Researchers at Harvard-Smithsonian Center for Astrophysics love a good pair of merging white dwarfs, but their most recent discovery of an orbiting pair is interesting beyond just being a galactic rarity. This new pair is the fastest orbiting pair of white dwarfs ever seen, completing an orbit every 39 minutes. What's more, in several million years their orbits will decay to the point that they collide, merge, and are reborn as a single star.
On March 19th, the moon will be closer to Earth than it's been since 1992. The full moon that night will appear about 14 percent larger and significantly brighter than usual, but despite the brightness, the supermoon has a dark side. Supermoons have been linked to massive natural disasters in the past, from earthquakes to floods--but that connection is typically touted by astrologists. Astronomers and scientists, with typical drollness, say a catastrophe is unlikely.
As astronomers continue mining data from the Kepler telescope, the planetary peculiarities keep on coming. We've already seen the smallest rocky world, 54 planets in a Goldilocks comfort zone around their stars, and even the possibility of planets sharing the same orbit.
In a cosmic first, the Kepler telescope has discovered two planets sharing the same orbit. There is a theory that says our moon was created when a body sharing our orbit crashed into Earth, but up until now no one had found evidence of co-orbiting planets elsewhere in the universe.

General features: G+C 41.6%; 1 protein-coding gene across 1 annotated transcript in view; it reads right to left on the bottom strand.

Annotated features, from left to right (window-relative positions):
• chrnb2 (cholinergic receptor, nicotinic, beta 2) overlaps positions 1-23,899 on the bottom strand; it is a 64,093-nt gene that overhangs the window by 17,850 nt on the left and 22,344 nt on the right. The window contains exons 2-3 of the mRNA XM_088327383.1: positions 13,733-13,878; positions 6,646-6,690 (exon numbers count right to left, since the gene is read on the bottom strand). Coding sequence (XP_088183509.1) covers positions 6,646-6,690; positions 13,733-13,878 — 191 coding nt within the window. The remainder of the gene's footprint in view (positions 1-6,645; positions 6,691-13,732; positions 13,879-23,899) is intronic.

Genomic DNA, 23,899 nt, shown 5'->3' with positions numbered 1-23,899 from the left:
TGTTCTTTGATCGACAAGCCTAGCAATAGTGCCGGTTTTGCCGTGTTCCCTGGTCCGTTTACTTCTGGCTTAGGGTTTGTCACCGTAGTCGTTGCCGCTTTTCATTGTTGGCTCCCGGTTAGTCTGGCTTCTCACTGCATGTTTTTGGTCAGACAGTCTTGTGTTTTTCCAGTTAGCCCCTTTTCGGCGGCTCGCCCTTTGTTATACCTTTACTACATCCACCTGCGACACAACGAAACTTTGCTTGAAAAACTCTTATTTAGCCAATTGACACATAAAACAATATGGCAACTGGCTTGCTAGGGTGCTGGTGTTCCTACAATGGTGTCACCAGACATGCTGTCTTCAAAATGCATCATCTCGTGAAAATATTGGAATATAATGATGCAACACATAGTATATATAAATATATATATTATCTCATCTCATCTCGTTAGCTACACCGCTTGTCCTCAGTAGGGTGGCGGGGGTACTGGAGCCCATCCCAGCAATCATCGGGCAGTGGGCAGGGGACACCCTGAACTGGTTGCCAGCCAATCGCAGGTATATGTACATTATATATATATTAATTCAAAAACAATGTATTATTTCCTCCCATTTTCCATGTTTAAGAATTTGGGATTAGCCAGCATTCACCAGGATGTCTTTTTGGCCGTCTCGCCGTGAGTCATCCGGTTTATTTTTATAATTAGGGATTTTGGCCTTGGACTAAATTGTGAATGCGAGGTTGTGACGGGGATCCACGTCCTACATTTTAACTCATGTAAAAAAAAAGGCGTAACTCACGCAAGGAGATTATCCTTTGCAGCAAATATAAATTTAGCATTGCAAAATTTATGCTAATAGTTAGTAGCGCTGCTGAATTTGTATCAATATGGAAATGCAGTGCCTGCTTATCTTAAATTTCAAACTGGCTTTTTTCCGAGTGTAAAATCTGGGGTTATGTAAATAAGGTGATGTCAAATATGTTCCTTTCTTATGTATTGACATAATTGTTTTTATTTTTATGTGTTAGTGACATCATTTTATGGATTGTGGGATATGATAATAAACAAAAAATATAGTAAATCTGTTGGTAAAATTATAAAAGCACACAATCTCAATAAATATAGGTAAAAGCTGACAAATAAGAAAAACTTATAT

Space is getting pretty crowded -- there are a couple thousand satellites orbiting Earth, not to mention destroyed-satellite debris and at least one zombiesat. Adding new ones is increasingly difficult, because there's only so much room for satellites to sit in specific, geostationary orbits.
A theory first proposed by a physicist/science fiction writer may provide a solution. In a new study, engineers from the University of Strathclyde in Scotland claim to have worked out a system of displaced orbits, first proposed in 1984 by American physicist Robert Forward.
Every now and again someone raises a stern warning about the amount of space junk orbiting Earth. Those warnings are usually met with general indifference, as very few of us own satellites or travel regularly to low Earth orbit.
Remember that zombiesat that stopped taking commands from the ground last month? It's plodding toward its first potential victim, a television satellite called AMC-11. As a result that satellite's operator, SES World Skies, is choreographing an intricate, unprecedented orbital maneuver that will shift AMC-11 out of harm's way and bring in a second satellite behind the wandering Galaxy 15, which lost touch with handlers on Earth on April 5.
"A maneuver of this nature and complexity -- I'm not aware of anyone having done this before," the chief technology officer of SES told the BBC.